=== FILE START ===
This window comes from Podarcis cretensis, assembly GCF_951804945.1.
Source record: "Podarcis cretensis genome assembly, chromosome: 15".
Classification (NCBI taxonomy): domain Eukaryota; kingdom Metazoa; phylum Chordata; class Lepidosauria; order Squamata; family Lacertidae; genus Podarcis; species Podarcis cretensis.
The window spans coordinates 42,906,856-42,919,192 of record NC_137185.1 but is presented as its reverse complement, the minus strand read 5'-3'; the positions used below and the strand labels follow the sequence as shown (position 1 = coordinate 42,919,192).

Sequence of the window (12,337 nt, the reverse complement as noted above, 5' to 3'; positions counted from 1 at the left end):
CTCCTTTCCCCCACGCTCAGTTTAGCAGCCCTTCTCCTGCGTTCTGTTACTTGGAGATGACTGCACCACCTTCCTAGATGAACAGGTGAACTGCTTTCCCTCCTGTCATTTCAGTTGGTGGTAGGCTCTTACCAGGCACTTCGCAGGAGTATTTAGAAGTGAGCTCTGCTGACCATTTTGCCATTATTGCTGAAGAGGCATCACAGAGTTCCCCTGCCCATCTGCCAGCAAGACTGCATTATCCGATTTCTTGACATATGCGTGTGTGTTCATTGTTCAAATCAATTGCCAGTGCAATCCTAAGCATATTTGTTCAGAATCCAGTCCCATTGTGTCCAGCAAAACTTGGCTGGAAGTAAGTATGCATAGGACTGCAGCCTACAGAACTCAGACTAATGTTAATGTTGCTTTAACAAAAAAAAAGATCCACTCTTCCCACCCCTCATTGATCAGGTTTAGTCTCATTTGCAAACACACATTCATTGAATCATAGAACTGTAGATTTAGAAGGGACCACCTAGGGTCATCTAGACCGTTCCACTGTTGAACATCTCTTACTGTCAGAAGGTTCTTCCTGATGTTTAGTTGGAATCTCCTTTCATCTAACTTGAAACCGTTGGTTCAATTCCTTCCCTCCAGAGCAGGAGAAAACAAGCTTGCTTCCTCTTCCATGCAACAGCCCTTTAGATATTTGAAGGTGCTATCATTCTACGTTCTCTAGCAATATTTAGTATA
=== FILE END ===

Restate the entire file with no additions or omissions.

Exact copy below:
This window comes from Podarcis cretensis, assembly GCF_951804945.1.
Source record: "Podarcis cretensis genome assembly, chromosome: 15".
Classification (NCBI taxonomy): domain Eukaryota; kingdom Metazoa; phylum Chordata; class Lepidosauria; order Squamata; family Lacertidae; genus Podarcis; species Podarcis cretensis.
The window spans coordinates 42,906,856-42,919,192 of record NC_137185.1 but is presented as its reverse complement, the minus strand read 5'-3'; the positions used below and the strand labels follow the sequence as shown (position 1 = coordinate 42,919,192).

Sequence of the window (12,337 nt, the reverse complement as noted above, 5' to 3'; positions counted from 1 at the left end):
CTCCTTTCCCCCACGCTCAGTTTAGCAGCCCTTCTCCTGCGTTCTGTTACTTGGAGATGACTGCACCACCTTCCTAGATGAACAGGTGAACTGCTTTCCCTCCTGTCATTTCAGTTGGTGGTAGGCTCTTACCAGGCACTTCGCAGGAGTATTTAGAAGTGAGCTCTGCTGACCATTTTGCCATTATTGCTGAAGAGGCATCACAGAGTTCCCCTGCCCATCTGCCAGCAAGACTGCATTATCCGATTTCTTGACATATGCGTGTGTGTTCATTGTTCAAATCAATTGCCAGTGCAATCCTAAGCATATTTGTTCAGAATCCAGTCCCATTGTGTCCAGCAAAACTTGGCTGGAAGTAAGTATGCATAGGACTGCAGCCTACAGAACTCAGACTAATGTTAATGTTGCTTTAACAAAAAAAAAGATCCACTCTTCCCACCCCTCATTGATCAGGTTTAGTCTCATTTGCAAACACACATTCATTGAATCATAGAACTGTAGATTTAGAAGGGACCACCTAGGGTCATCTAGACCGTTCCACTGTTGAACATCTCTTACTGTCAGAAGGTTCTTCCTGATGTTTAGTTGGAATCTCCTTTCATCTAACTTGAAACCGTTGGTTCAATTCCTTCCCTCCAGAGCAGGAGAAAACAAGCTTGCTTCCTCTTCCATGCAACAGCCCTTTAGATATTTGAAGGTGCTATCATTCTACGTTCTCTAGCAATATTTAGTATA